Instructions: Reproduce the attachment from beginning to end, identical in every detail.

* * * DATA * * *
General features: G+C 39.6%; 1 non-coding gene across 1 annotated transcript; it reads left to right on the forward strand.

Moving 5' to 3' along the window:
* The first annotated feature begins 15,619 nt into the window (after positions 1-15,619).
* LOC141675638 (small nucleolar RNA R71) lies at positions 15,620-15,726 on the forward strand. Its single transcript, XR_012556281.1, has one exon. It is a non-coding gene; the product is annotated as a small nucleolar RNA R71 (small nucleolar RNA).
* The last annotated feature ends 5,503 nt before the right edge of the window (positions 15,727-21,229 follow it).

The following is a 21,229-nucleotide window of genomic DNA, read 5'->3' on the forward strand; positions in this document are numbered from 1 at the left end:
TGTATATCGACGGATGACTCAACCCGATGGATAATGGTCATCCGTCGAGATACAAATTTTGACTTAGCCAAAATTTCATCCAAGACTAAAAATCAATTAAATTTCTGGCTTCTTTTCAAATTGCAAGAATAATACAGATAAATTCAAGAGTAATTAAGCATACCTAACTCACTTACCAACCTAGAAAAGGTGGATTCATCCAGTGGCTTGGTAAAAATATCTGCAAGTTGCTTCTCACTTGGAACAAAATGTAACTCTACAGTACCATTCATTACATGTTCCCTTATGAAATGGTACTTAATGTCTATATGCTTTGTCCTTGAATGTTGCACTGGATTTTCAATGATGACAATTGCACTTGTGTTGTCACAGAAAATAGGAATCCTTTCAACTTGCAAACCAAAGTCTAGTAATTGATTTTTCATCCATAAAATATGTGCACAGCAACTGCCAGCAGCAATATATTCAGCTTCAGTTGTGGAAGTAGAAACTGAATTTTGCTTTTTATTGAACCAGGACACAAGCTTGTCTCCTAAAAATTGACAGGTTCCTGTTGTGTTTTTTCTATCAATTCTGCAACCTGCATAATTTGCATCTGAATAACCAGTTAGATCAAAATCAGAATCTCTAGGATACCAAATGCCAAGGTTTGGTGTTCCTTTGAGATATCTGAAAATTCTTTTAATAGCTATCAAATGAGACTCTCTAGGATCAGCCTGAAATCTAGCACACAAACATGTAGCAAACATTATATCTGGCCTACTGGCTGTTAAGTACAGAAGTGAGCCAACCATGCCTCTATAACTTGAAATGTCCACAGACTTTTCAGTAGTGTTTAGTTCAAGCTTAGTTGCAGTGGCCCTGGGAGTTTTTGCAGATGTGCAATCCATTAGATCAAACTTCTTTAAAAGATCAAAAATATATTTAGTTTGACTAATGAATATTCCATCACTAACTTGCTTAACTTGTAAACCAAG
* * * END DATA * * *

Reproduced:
General features: G+C 39.6%; 1 non-coding gene across 1 annotated transcript; it reads left to right on the forward strand.

Moving 5' to 3' along the window:
* The first annotated feature begins 15,619 nt into the window (after positions 1-15,619).
* LOC141675638 (small nucleolar RNA R71) lies at positions 15,620-15,726 on the forward strand. Its single transcript, XR_012556281.1, has one exon. It is a non-coding gene; the product is annotated as a small nucleolar RNA R71 (small nucleolar RNA).
* The last annotated feature ends 5,503 nt before the right edge of the window (positions 15,727-21,229 follow it).

The following is a 21,229-nucleotide window of genomic DNA, read 5'->3' on the forward strand; positions in this document are numbered from 1 at the left end:
TGTATATCGACGGATGACTCAACCCGATGGATAATGGTCATCCGTCGAGATACAAATTTTGACTTAGCCAAAATTTCATCCAAGACTAAAAATCAATTAAATTTCTGGCTTCTTTTCAAATTGCAAGAATAATACAGATAAATTCAAGAGTAATTAAGCATACCTAACTCACTTACCAACCTAGAAAAGGTGGATTCATCCAGTGGCTTGGTAAAAATATCTGCAAGTTGCTTCTCACTTGGAACAAAATGTAACTCTACAGTACCATTCATTACATGTTCCCTTATGAAATGGTACTTAATGTCTATATGCTTTGTCCTTGAATGTTGCACTGGATTTTCAATGATGACAATTGCACTTGTGTTGTCACAGAAAATAGGAATCCTTTCAACTTGCAAACCAAAGTCTAGTAATTGATTTTTCATCCATAAAATATGTGCACAGCAACTGCCAGCAGCAATATATTCAGCTTCAGTTGTGGAAGTAGAAACTGAATTTTGCTTTTTATTGAACCAGGACACAAGCTTGTCTCCTAAAAATTGACAGGTTCCTGTTGTGTTTTTTCTATCAATTCTGCAACCTGCATAATTTGCATCTGAATAACCAGTTAGATCAAAATCAGAATCTCTAGGATACCAAATGCCAAGGTTTGGTGTTCCTTTGAGATATCTGAAAATTCTTTTAATAGCTATCAAATGAGACTCTCTAGGATCAGCCTGAAATCTAGCACACAAACATGTAGCAAACATTATATCTGGCCTACTGGCTGTTAAGTACAGAAGTGAGCCAACCATGCCTCTATAACTTGAAATGTCCACAGACTTTTCAGTAGTGTTTAGTTCAAGCTTAGTTGCAGTGGCCCTGGGAGTTTTTGCAGATGTGCAATCCATTAGATCAAACTTCTTTAAAAGATCAAAAATATATTTAGTTTGACTAATGAATATTCCATCACTAACTTGCTTAACTTGTAAACCAAG